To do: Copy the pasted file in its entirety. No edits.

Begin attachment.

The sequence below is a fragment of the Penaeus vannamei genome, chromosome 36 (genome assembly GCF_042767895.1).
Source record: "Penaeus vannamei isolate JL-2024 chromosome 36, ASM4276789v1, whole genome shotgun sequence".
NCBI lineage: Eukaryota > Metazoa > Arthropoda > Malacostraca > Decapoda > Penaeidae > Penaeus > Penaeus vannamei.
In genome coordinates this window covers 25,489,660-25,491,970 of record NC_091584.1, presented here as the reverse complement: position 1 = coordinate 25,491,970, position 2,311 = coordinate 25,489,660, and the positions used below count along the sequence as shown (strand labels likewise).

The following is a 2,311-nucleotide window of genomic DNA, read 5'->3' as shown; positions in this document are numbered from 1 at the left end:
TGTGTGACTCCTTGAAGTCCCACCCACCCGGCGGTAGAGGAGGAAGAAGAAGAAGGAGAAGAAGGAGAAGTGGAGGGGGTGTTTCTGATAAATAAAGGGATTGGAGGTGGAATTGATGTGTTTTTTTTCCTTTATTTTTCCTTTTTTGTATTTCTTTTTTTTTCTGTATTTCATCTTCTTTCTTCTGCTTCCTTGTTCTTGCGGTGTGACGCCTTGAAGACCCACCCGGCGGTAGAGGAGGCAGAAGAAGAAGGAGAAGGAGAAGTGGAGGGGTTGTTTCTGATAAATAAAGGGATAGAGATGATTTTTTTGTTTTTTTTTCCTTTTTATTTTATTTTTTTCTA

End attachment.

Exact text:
The sequence below is a fragment of the Penaeus vannamei genome, chromosome 36 (genome assembly GCF_042767895.1).
Source record: "Penaeus vannamei isolate JL-2024 chromosome 36, ASM4276789v1, whole genome shotgun sequence".
NCBI lineage: Eukaryota > Metazoa > Arthropoda > Malacostraca > Decapoda > Penaeidae > Penaeus > Penaeus vannamei.
In genome coordinates this window covers 25,489,660-25,491,970 of record NC_091584.1, presented here as the reverse complement: position 1 = coordinate 25,491,970, position 2,311 = coordinate 25,489,660, and the positions used below count along the sequence as shown (strand labels likewise).

The following is a 2,311-nucleotide window of genomic DNA, read 5'->3' as shown; positions in this document are numbered from 1 at the left end:
TGTGTGACTCCTTGAAGTCCCACCCACCCGGCGGTAGAGGAGGAAGAAGAAGAAGGAGAAGAAGGAGAAGTGGAGGGGGTGTTTCTGATAAATAAAGGGATTGGAGGTGGAATTGATGTGTTTTTTTTCCTTTATTTTTCCTTTTTTGTATTTCTTTTTTTTTCTGTATTTCATCTTCTTTCTTCTGCTTCCTTGTTCTTGCGGTGTGACGCCTTGAAGACCCACCCGGCGGTAGAGGAGGCAGAAGAAGAAGGAGAAGGAGAAGTGGAGGGGTTGTTTCTGATAAATAAAGGGATAGAGATGATTTTTTTGTTTTTTTTTCCTTTTTATTTTATTTTTTTCTA